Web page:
Once again, my work table is exploding with scraps and leftovers. See that right corner? There are stacking trays under there that are supposed to contain my mess, but the pile has grown so large, you can’t even see them! It’s time to do something with all this stuff, but seriously, I just can’t bring myself to throw it all away. That means it’s time to find something useful to do with my extra paper bits—so today, I’m making scrap paper books.

First, I sort my papers into some sort of order. For me, that usually means doing some sort of color story with them. This first pile is aged whites and off-whites mixed with lavenders—sort of a nice, soft vintage grouping. In the mix are a piece of a dictionary page, some parchment, pieces of scrapbook papers, a corner of an old map print, and even a stained coffee filter.

Now it’s time to cut. I usually sift through and find the smallest piece in my pile, and then cut the largest piece I can from it. In this case, the piece came to roughly 4 x 6 inches. Before cutting further, I decide which edge will be bound—in this case, I want to bind the short edge. Knowing this, I’ll cut my papers so they’re oriented properly, with text pointing the correct direction. I cut as many pieces of my chosen size from each scrap as I can, and throw the remains away.

Here’s my pile of cut papers. I usually try to arrange them so that if there are two pages alike in the books, they’re not sitting next to each other. I also like to vary colors and textures—a glossy paper next to a handmade one, a lavender next to a natural. I choose a pretty paper for the top sheet, and usually try to place the heaviest piece of paper on the bottom, to support the book.

I clamp the book with my very high-tech clamps. I love using chip clips to clamp my work, because they usually have a little clear rubber ridge on the inside that protects the paper from being marked. These came from the dollar store, and have the extra added attraction of a magnet on the back side—I can hang them on my metal filing cabinet, where they’re easily accessible.

Once the book is clamped, I mark the top page for holes. On this book, I marked two spots roughly 1/4 inch from the side edge, and 1 inch from the top and bottom. Holes are punched using a regular hole punch from the office supply store. Sometimes, the paper is a little too thick to punch through all the layers at once, so I do a few sheets at a time.

For my binding, I’m going to use a bamboo skewer and some hemp twine. First, I roughly measure my skewer against the book. I like to make the stick part of this binding just a tad shorter than the height of the booklet, but I’ve also seen them done with sticks hanging over the edges. I cut my skewer to the desired length using wire cutters.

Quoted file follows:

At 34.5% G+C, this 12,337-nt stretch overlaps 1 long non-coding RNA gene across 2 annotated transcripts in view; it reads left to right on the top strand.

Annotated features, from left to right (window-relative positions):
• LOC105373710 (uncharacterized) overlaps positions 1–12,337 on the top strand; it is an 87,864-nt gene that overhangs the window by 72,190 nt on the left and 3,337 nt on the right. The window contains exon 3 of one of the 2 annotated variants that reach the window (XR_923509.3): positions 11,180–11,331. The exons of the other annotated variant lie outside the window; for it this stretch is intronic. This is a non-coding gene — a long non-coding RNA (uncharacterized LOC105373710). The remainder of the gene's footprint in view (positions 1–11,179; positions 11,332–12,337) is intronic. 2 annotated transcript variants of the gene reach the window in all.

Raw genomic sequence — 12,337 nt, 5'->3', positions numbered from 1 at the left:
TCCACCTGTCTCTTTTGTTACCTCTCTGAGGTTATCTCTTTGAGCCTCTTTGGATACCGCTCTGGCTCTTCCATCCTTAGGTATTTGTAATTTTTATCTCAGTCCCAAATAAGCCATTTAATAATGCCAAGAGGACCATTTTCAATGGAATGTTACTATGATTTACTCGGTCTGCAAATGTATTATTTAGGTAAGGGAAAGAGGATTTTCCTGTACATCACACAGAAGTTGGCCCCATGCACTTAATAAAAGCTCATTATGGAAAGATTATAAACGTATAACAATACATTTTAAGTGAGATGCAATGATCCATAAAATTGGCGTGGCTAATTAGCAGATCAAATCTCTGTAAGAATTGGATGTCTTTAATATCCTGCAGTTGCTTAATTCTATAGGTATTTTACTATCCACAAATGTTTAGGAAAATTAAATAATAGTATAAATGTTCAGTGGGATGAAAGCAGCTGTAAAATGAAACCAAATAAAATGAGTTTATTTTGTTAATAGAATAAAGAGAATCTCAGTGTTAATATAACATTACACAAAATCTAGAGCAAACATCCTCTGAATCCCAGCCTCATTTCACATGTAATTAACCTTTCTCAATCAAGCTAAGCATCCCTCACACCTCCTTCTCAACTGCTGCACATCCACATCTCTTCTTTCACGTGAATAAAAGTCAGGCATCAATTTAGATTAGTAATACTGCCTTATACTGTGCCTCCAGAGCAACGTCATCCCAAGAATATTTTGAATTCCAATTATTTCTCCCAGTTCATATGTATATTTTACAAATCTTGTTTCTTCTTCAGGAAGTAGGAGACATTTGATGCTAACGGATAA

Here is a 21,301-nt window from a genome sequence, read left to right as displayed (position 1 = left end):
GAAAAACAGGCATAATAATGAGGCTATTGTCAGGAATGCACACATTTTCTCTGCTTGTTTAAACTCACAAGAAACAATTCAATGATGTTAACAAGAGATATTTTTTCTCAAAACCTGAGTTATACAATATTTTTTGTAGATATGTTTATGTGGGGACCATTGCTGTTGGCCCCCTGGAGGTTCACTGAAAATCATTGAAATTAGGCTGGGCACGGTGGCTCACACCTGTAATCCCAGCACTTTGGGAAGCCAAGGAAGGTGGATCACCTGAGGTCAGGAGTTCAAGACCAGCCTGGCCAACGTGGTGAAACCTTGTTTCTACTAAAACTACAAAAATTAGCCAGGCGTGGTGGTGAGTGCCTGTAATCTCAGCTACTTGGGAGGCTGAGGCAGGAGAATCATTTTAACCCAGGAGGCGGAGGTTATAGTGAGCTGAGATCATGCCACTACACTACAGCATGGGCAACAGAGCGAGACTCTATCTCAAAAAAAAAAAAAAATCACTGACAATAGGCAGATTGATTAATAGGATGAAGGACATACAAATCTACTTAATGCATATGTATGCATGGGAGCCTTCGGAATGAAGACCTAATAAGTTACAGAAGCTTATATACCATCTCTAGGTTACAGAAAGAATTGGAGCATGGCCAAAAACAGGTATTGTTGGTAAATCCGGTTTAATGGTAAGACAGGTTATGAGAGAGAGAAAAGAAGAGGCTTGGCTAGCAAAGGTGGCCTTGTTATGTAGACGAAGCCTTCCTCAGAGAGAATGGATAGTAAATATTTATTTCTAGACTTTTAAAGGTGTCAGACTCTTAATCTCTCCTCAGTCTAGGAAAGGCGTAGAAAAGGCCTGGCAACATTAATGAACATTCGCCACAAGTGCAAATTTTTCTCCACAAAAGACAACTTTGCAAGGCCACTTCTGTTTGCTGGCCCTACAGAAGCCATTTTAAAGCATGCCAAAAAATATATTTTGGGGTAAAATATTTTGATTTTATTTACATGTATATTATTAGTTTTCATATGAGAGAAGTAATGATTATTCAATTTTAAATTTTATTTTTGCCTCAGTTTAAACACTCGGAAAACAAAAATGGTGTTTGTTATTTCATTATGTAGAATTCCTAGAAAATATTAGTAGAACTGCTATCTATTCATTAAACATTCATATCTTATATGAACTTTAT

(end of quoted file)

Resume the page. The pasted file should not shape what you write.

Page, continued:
I cut two pieces of hemp twine, and knot them on one end, leaving tails in both directions. I slide the twine in one hole and out the other, letting the tails hang over the edges.

I slide the skewer underneath the knotted twine above one hole, and pull it tightly against the skewer. Laying the skewer over the second hole, I knot the twine over it. This leaves me with a skewer snuggly anchored against my book, and all the pages held in place. On this booklet, I pulled all the tails together and knotted them again, and then trimmed them. If I know this booklet will be roughly handled, I’ll add a dot of glue to hold the skewer in place, just in case the twine loosens a bit.

I did a second book, in red/gold/blue/natural, heavy on the vintage looking papers and images. Same steps as above, but when it came time to add the binding, I chose a rubber band and a stick from my backyard. I slide the rubber band up one hole, and push the stick into the loop. Then I pull the other end of the rubber band up through the second hole, and stretch it over the opposite end of the stick. This creates a nice snug binding. Use your imagination with this style of binding. For sticks, try popsicle sticks, lollipop sticks, straws, twigs, skewers, cinnamon sticks, an old pencil or paintbrush. For ties, plain rubber bands, hair ties, ribbons, twine and fibers.

Pages can also be made from anything. Here, I used an illustration removed from a book I was prepping to be altered. Think junk mail, newspaper, book pages, scrap papers, envelopes, tags—anything you have at hand can be bound into the book.

Don’t feel you have to make all your papers exactly the same size. Sometimes, I’ll intentionally cut some pages a little shorter or narrower, or tear the edges once they’re bound into the book just for variety.